A southern Tasmanian community has raised concerns about the State Government’s plans to rapidly rezone land for social and affordable housing.
The Tasmanian Parliament passed legislation last year to “fast track” the rezoning of land for new affordable housing.
A proposal for a 37-hectare site at Huntingfield, near Kingston, would see 450 dwellings, including a mix of social, affordable and private housing.
But local residents say they only had two weeks to respond during the community consultation process, and the State Government has not been transparent about the proposal’s details.
Huntingfield resident Matthew Jones said he received a letter in the mail from the State Government two weeks ago.
“Chatting around the street we quickly realised the houses that were receiving these letters were the ones that bordered the proposed land development, which wasn’t ideal because a lot of people weren’t receiving these letters,” he said.
“Between the two streets about 15 houses received it.”
He said two weeks to respond was not enough and there should have been a full community consultation.
“Everyone’s supportive of housing, there’s obviously a housing crisis, but there’s a proper process,” Mr Jones said.
“A lot of our concerns are the infrastructure and access to this development.
“The schools are at capacity, the medical services are at capacity and it’s quite a rushed process.”
Consultation process ‘fallen over’: Kingborough Mayor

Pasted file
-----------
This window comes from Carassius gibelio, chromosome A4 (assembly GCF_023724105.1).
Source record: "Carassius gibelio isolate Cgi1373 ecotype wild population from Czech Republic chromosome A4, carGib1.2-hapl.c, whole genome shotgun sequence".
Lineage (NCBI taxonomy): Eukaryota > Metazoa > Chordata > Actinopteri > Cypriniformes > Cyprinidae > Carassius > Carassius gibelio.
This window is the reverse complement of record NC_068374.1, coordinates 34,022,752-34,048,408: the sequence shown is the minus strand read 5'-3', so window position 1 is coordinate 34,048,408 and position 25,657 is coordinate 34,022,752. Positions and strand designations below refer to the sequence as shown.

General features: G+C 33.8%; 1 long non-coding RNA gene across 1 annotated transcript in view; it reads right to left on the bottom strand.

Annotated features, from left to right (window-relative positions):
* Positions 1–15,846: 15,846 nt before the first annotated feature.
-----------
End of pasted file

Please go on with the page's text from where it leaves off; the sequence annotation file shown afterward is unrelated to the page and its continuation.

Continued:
Kingborough Mayor Dean Winter said while he was supportive of more housing in greater Hobart, the local community was concerned about the consultation process.
“This is actually putting the whole project in jeopardy, it’s lost the community support already before the consultation’s already finished because people don’t have the information they need to make their own assessment,” he said.
“They’re concerned about infrastructure, they’re concerned about overcrowding and environmental impact and until the government gives them the information they need … they are going to be concerned.”
Cr. Winter said the consultation process did not appear “genuine”.
“Locals have only been given 14 days to respond and very few of them were made aware directly by the Government,” he said.
“People haven’t had enough time, they haven’t got all the information they need and therefore the consultation process has really fallen over.”
TasCoss chief executive officer Kym Goodes said building new affordable and social housing is a high priority for Tasmania.
“What we’ve heard over many months now is the long delays that can happen when trying to get housing stock built,” he said.
“My understanding is there will be 15 per cent of it dedicated to social housing and the balance of the development will be more affordable housing.
“So we can address those 3,000 people on the waiting list looking for somewhere to call home.”
Labor MP David O’Byrne said getting affordable housing built was crucially important.
“But we’ve seen with the Huntingfield development that you can’t trust this Government with anything,” he said.
“They have driven the Tasmanian community into this crisis … and now they’ve failed to consult and work with the local community on what could be a really important development.”
In a statement, Housing Minister Roger Jaensch said the fast track rezoning legislation does not apply to the development application process, which will go through the normal council process.
“The accelerated rezoning process shaves an estimated six months off the typical rezoning process, without compromising planning and community considerations,” he said.
“The act requires that adjacent land owners are notified, which is consistent with the Land Use Planning and Approvals Act 1993.
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